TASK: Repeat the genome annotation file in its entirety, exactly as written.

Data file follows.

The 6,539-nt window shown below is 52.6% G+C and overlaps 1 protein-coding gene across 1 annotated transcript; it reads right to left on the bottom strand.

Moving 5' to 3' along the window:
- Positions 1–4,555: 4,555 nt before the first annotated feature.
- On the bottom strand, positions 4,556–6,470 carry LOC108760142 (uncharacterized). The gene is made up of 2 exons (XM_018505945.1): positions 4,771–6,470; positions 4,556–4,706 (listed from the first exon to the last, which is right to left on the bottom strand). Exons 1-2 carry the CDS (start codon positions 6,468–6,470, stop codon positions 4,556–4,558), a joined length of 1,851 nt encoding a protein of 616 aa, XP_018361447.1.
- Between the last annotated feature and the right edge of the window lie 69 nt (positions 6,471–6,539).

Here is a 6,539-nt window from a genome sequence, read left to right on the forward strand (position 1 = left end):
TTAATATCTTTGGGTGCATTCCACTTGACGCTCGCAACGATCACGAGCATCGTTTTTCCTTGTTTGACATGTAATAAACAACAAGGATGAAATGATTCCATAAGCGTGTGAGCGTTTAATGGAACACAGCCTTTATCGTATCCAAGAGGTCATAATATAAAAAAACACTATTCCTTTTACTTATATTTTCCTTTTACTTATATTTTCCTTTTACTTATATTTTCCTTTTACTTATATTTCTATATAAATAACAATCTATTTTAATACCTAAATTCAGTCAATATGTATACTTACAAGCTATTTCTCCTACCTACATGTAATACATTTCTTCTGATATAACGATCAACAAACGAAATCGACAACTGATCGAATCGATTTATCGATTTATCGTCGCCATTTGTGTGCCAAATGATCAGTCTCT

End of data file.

The 6,539-nt window shown below is 52.6% G+C and overlaps 1 protein-coding gene across 1 annotated transcript; it reads right to left on the bottom strand.

Moving 5' to 3' along the window:
- Positions 1–4,555: 4,555 nt before the first annotated feature.
- On the bottom strand, positions 4,556–6,470 carry LOC108760142 (uncharacterized). The gene is made up of 2 exons (XM_018505945.1): positions 4,771–6,470; positions 4,556–4,706 (listed from the first exon to the last, which is right to left on the bottom strand). Exons 1-2 carry the CDS (start codon positions 6,468–6,470, stop codon positions 4,556–4,558), a joined length of 1,851 nt encoding a protein of 616 aa, XP_018361447.1.
- Between the last annotated feature and the right edge of the window lie 69 nt (positions 6,471–6,539).

Here is a 6,539-nt window from a genome sequence, read left to right on the forward strand (position 1 = left end):
TTAATATCTTTGGGTGCATTCCACTTGACGCTCGCAACGATCACGAGCATCGTTTTTCCTTGTTTGACATGTAATAAACAACAAGGATGAAATGATTCCATAAGCGTGTGAGCGTTTAATGGAACACAGCCTTTATCGTATCCAAGAGGTCATAATATAAAAAAACACTATTCCTTTTACTTATATTTTCCTTTTACTTATATTTTCCTTTTACTTATATTTTCCTTTTACTTATATTTCTATATAAATAACAATCTATTTTAATACCTAAATTCAGTCAATATGTATACTTACAAGCTATTTCTCCTACCTACATGTAATACATTTCTTCTGATATAACGATCAACAAACGAAATCGACAACTGATCGAATCGATTTATCGATTTATCGTCGCCATTTGTGTGCCAAATGATCAGTCTCT